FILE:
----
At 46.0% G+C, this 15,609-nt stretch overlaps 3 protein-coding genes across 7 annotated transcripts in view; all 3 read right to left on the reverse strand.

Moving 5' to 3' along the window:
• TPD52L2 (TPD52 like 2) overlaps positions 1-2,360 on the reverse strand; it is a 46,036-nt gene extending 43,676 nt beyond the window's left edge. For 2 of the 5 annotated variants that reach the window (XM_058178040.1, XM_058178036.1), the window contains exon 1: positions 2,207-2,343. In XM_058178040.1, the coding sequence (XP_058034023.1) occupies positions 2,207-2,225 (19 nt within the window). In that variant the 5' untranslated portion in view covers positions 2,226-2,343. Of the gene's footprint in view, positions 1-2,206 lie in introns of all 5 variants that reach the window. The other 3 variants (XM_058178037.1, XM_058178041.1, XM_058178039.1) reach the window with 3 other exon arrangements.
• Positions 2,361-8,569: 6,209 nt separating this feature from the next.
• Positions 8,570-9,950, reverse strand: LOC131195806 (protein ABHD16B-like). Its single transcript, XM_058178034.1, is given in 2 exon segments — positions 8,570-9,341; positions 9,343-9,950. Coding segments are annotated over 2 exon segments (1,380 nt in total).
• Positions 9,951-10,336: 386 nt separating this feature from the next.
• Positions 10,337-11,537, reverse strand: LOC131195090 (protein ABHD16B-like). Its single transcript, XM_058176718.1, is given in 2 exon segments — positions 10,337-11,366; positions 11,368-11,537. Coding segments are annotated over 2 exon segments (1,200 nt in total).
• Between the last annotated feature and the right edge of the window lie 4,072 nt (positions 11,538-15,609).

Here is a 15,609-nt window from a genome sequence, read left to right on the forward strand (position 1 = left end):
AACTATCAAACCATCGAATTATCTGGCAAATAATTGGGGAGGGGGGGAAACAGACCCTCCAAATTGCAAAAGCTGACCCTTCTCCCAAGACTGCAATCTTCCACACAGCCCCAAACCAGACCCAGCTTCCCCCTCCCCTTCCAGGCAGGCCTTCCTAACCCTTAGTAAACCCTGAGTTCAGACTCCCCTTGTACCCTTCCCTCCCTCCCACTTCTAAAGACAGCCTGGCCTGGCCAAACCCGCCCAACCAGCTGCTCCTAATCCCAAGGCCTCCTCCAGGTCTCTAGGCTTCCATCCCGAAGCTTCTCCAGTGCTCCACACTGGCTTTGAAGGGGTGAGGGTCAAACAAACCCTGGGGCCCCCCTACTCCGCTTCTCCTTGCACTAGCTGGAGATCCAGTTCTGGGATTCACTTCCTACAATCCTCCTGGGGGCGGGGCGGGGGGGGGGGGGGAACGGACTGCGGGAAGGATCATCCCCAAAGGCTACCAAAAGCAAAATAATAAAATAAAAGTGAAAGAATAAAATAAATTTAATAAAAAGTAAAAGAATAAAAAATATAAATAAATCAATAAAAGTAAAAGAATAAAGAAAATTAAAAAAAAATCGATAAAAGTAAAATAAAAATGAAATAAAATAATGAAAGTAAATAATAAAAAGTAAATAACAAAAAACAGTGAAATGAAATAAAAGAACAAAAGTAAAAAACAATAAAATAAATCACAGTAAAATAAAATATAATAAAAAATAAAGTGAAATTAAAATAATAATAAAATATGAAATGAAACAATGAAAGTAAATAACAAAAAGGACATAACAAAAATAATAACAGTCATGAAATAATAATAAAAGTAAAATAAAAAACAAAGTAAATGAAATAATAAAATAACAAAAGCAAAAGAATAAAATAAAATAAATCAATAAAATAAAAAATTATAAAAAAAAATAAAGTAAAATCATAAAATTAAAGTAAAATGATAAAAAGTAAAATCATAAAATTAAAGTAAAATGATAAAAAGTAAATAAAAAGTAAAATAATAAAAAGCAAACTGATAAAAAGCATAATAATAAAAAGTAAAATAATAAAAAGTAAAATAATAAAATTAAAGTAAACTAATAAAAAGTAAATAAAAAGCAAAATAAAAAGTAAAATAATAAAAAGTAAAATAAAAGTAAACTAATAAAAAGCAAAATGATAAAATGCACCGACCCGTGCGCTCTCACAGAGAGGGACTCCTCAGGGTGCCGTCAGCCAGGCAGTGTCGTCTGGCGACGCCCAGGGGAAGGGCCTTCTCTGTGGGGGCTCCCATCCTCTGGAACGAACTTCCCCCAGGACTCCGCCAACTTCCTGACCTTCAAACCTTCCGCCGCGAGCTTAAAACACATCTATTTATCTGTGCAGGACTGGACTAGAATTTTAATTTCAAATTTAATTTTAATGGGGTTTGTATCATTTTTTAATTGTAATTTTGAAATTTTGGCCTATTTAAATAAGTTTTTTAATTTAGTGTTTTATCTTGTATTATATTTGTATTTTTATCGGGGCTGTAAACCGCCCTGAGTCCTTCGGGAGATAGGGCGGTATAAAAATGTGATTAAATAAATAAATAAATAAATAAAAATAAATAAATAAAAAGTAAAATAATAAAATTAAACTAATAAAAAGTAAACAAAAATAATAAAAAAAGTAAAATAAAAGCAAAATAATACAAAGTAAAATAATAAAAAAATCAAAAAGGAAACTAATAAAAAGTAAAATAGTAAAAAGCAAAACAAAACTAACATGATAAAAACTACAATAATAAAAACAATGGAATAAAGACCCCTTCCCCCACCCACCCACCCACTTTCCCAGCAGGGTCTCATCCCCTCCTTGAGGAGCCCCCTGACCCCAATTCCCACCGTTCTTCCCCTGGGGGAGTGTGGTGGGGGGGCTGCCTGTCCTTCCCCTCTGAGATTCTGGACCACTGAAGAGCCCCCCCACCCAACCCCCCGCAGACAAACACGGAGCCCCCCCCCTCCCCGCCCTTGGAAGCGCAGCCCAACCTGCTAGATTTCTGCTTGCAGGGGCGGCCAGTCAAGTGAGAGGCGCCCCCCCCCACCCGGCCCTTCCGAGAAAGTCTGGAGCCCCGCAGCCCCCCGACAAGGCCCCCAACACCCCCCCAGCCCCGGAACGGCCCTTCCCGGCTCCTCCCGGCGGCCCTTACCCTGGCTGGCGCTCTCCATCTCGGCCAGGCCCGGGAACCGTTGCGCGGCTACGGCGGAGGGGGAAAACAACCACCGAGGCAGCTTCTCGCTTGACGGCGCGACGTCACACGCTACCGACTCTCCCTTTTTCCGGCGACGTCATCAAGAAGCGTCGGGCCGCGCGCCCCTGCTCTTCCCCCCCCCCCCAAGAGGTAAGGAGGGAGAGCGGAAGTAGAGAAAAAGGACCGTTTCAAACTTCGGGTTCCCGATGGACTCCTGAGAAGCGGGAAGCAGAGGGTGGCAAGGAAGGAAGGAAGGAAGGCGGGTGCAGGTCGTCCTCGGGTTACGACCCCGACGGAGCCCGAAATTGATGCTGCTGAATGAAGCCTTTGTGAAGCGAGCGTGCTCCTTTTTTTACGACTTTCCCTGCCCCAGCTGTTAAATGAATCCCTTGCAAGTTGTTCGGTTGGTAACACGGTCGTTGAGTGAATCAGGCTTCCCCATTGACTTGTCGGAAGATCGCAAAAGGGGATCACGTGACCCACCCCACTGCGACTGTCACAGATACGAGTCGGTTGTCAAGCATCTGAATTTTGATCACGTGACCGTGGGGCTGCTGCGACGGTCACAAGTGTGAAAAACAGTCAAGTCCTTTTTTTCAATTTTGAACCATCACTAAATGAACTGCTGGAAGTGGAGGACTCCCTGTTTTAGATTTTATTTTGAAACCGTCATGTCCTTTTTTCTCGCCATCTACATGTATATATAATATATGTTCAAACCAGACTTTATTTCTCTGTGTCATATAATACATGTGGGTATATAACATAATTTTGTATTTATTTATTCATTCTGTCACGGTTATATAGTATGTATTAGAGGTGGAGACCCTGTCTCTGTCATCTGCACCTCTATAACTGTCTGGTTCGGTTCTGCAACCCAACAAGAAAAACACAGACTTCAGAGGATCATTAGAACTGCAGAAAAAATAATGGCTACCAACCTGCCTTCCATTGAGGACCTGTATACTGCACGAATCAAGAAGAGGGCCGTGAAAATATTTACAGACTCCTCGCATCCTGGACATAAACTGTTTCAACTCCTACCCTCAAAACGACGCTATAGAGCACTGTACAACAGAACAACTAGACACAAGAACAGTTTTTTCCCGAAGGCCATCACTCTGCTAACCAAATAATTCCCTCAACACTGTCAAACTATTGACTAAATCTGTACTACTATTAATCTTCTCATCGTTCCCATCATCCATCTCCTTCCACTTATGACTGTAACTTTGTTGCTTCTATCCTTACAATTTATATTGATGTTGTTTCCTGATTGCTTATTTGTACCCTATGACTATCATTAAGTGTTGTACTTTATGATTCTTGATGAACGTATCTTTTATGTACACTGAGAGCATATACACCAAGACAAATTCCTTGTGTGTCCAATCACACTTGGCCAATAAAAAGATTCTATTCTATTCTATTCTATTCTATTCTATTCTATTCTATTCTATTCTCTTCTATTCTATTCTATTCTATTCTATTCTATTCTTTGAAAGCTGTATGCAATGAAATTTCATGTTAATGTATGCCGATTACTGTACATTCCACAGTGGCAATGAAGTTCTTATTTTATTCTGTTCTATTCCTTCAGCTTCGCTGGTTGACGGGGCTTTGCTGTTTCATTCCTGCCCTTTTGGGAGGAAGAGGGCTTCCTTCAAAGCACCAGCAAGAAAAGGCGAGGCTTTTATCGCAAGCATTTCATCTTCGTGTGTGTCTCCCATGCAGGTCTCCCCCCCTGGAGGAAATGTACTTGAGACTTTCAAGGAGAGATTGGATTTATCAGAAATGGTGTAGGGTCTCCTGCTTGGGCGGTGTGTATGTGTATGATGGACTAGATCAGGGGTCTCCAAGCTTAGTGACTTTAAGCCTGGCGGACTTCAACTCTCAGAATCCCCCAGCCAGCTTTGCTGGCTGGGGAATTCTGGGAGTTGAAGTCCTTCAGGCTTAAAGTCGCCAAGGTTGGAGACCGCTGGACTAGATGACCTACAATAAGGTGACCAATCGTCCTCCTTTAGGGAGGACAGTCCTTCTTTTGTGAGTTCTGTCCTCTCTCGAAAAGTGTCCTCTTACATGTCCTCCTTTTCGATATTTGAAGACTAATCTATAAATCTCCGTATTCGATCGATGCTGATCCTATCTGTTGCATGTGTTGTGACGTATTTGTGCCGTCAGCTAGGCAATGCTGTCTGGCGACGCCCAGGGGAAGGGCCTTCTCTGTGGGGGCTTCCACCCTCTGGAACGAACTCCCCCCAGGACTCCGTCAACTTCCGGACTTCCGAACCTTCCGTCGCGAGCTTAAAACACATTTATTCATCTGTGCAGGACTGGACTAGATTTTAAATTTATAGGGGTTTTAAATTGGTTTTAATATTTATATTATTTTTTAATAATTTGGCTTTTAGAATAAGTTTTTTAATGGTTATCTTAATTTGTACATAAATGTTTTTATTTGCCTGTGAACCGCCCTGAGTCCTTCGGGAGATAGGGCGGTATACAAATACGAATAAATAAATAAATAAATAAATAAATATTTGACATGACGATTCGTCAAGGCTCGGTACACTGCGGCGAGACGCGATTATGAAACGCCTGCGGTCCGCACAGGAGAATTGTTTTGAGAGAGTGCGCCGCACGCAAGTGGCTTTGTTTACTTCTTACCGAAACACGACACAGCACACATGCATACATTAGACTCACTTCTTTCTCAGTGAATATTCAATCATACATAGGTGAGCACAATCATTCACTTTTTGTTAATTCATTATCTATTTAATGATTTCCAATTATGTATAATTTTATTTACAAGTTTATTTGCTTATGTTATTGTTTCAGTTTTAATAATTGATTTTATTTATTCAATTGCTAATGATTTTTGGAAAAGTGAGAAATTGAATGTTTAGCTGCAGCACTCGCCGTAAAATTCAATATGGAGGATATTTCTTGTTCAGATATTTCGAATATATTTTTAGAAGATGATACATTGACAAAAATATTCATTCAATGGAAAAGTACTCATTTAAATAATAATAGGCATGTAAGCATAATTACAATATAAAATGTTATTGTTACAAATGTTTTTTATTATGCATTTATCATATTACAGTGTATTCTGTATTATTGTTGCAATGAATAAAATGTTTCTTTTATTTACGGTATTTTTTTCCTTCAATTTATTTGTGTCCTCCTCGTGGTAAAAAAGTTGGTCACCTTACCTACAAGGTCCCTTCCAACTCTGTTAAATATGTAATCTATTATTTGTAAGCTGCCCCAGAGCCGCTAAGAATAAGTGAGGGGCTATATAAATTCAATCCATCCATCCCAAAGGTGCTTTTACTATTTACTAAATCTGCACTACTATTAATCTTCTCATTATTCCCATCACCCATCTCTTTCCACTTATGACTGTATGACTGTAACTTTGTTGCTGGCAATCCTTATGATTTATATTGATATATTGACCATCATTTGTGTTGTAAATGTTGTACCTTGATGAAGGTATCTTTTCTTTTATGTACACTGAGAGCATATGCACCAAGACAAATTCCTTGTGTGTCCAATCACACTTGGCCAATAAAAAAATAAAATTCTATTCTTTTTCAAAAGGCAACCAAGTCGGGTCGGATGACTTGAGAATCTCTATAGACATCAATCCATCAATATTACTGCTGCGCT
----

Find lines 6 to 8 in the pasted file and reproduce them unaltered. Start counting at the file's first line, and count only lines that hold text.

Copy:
• Positions 9,951-10,336: 386 nt separating this feature from the next.
• Positions 10,337-11,537, reverse strand: LOC131195090 (protein ABHD16B-like). Its single transcript, XM_058176718.1, is given in 2 exon segments — positions 10,337-11,366; positions 11,368-11,537. Coding segments are annotated over 2 exon segments (1,200 nt in total).
• Between the last annotated feature and the right edge of the window lie 4,072 nt (positions 11,538-15,609).